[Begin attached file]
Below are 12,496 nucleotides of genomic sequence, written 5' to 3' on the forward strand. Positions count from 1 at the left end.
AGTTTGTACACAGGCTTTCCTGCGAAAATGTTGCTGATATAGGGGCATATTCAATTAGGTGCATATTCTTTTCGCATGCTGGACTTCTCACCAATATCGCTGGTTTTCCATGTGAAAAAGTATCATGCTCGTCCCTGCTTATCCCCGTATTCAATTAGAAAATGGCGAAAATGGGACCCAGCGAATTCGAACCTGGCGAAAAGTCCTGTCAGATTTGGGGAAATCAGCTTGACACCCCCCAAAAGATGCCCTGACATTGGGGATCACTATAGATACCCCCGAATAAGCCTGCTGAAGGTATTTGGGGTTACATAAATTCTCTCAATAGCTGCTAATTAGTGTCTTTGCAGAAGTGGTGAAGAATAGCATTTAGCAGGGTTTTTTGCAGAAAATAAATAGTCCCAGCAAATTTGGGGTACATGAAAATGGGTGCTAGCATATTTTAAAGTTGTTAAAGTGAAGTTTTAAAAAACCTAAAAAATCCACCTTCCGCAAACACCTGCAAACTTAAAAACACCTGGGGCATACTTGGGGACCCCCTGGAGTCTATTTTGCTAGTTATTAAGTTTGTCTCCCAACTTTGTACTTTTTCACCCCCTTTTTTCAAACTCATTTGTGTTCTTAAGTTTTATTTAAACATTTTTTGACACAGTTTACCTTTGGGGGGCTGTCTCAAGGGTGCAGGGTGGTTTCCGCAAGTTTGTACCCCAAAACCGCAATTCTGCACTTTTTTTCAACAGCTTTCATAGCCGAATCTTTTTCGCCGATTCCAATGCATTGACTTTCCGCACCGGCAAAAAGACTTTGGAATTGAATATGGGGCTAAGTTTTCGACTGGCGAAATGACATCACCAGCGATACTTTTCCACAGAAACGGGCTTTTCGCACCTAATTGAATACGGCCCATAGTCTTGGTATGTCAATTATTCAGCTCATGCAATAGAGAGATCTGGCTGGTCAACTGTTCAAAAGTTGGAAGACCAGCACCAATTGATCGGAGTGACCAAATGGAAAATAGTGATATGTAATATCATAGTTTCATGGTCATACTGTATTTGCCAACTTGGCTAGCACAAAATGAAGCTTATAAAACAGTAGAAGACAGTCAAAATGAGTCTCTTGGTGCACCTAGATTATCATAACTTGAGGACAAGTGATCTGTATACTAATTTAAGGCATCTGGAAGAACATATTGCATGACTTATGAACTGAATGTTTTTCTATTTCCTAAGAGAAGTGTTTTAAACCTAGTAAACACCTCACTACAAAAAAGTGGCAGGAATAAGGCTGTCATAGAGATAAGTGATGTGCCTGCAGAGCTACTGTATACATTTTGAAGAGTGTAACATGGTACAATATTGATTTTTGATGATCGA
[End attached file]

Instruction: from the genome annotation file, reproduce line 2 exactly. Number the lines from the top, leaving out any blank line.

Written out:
AGTTTGTACACAGGCTTTCCTGCGAAAATGTTGCTGATATAGGGGCATATTCAATTAGGTGCATATTCTTTTCGCATGCTGGACTTCTCACCAATATCGCTGGTTTTCCATGTGAAAAAGTATCATGCTCGTCCCTGCTTATCCCCGTATTCAATTAGAAAATGGCGAAAATGGGACCCAGCGAATTCGAACCTGGCGAAAAGTCCTGTCAGATTTGGGGAAATCAGCTTGACACCCCCCAAAAGATGCCCTGACATTGGGGATCACTATAGATACCCCCGAATAAGCCTGCTGAAGGTATTTGGGGTTACATAAATTCTCTCAATAGCTGCTAATTAGTGTCTTTGCAGAAGTGGTGAAGAATAGCATTTAGCAGGGTTTTTTGCAGAAAATAAATAGTCCCAGCAAATTTGGGGTACATGAAAATGGGTGCTAGCATATTTTAAAGTTGTTAAAGTGAAGTTTTAAAAAACCTAAAAAATCCACCTTCCGCAAACACCTGCAAACTTAAAAACACCTGGGGCATACTTGGGGACCCCCTGGAGTCTATTTTGCTAGTTATTAAGTTTGTCTCCCAACTTTGTACTTTTTCACCCCCTTTTTTCAAACTCATTTGTGTTCTTAAGTTTTATTTAAACATTTTTTGACACAGTTTACCTTTGGGGGGCTGTCTCAAGGGTGCAGGGTGGTTTCCGCAAGTTTGTACCCCAAAACCGCAATTCTGCACTTTTTTTCAACAGCTTTCATAGCCGAATCTTTTTCGCCGATTCCAATGCATTGACTTTCCGCACCGGCAAAAAGACTTTGGAATTGAATATGGGGCTAAGTTTTCGACTGGCGAAATGACATCACCAGCGATACTTTTCCACAGAAACGGGCTTTTCGCACCTAATTGAATACGGCCCATAGTCTTGGTATGTCAATTATTCAGCTCATGCAATAGAGAGATCTGGCTGGTCAACTGTTCAAAAGTTGGAAGACCAGCACCAATTGATCGGAGTGACCAAATGGAAAATAGTGATATGTAATATCATAGTTTCATGGTCATACTGTATTTGCCAACTTGGCTAGCACAAAATGAAGCTTATAAAACAGTAGAAGACAGTCAAAATGAGTCTCTTGGTGCACCTAGATTATCATAACTTGAGGACAAGTGATCTGTATACTAATTTAAGGCATCTGGAAGAACATATTGCATGACTTATGAACTGAATGTTTTTCTATTTCCTAAGAGAAGTGTTTTAAACCTAGTAAACACCTCACTACAAAAAAGTGGCAGGAATAAGGCTGTCATAGAGATAAGTGATGTGCCTGCAGAGCTACTGTATACATTTTGAAGAGTGTAACATGGTACAATATTGATTTTTGATGATCGA